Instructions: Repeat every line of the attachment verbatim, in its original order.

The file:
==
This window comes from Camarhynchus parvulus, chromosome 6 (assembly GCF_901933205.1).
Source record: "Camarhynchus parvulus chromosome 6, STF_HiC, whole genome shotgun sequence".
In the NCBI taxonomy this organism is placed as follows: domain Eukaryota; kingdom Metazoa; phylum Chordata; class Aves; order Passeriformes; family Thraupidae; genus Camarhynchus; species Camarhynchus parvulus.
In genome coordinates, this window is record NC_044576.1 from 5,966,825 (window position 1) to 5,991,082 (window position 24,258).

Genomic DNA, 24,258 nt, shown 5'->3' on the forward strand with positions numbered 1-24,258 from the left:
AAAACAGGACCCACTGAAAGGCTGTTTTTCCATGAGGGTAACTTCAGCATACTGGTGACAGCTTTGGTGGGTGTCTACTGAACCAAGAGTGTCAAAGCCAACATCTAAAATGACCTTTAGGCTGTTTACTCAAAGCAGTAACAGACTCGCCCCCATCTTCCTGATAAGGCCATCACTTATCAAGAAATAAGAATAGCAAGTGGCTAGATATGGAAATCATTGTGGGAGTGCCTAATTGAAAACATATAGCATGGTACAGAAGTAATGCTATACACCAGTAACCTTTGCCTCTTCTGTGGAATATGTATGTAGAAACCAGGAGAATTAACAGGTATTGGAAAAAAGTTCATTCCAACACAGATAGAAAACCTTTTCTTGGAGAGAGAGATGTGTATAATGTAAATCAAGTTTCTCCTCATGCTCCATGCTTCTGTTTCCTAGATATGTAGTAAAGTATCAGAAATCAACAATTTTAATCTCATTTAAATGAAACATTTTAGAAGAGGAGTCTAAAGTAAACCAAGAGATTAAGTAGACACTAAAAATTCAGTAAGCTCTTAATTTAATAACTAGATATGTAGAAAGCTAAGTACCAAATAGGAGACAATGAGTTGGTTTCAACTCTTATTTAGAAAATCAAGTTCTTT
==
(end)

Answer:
This window comes from Camarhynchus parvulus, chromosome 6 (assembly GCF_901933205.1).
Source record: "Camarhynchus parvulus chromosome 6, STF_HiC, whole genome shotgun sequence".
In the NCBI taxonomy this organism is placed as follows: domain Eukaryota; kingdom Metazoa; phylum Chordata; class Aves; order Passeriformes; family Thraupidae; genus Camarhynchus; species Camarhynchus parvulus.
In genome coordinates, this window is record NC_044576.1 from 5,966,825 (window position 1) to 5,991,082 (window position 24,258).

Genomic DNA, 24,258 nt, shown 5'->3' on the forward strand with positions numbered 1-24,258 from the left:
AAAACAGGACCCACTGAAAGGCTGTTTTTCCATGAGGGTAACTTCAGCATACTGGTGACAGCTTTGGTGGGTGTCTACTGAACCAAGAGTGTCAAAGCCAACATCTAAAATGACCTTTAGGCTGTTTACTCAAAGCAGTAACAGACTCGCCCCCATCTTCCTGATAAGGCCATCACTTATCAAGAAATAAGAATAGCAAGTGGCTAGATATGGAAATCATTGTGGGAGTGCCTAATTGAAAACATATAGCATGGTACAGAAGTAATGCTATACACCAGTAACCTTTGCCTCTTCTGTGGAATATGTATGTAGAAACCAGGAGAATTAACAGGTATTGGAAAAAAGTTCATTCCAACACAGATAGAAAACCTTTTCTTGGAGAGAGAGATGTGTATAATGTAAATCAAGTTTCTCCTCATGCTCCATGCTTCTGTTTCCTAGATATGTAGTAAAGTATCAGAAATCAACAATTTTAATCTCATTTAAATGAAACATTTTAGAAGAGGAGTCTAAAGTAAACCAAGAGATTAAGTAGACACTAAAAATTCAGTAAGCTCTTAATTTAATAACTAGATATGTAGAAAGCTAAGTACCAAATAGGAGACAATGAGTTGGTTTCAACTCTTATTTAGAAAATCAAGTTCTTT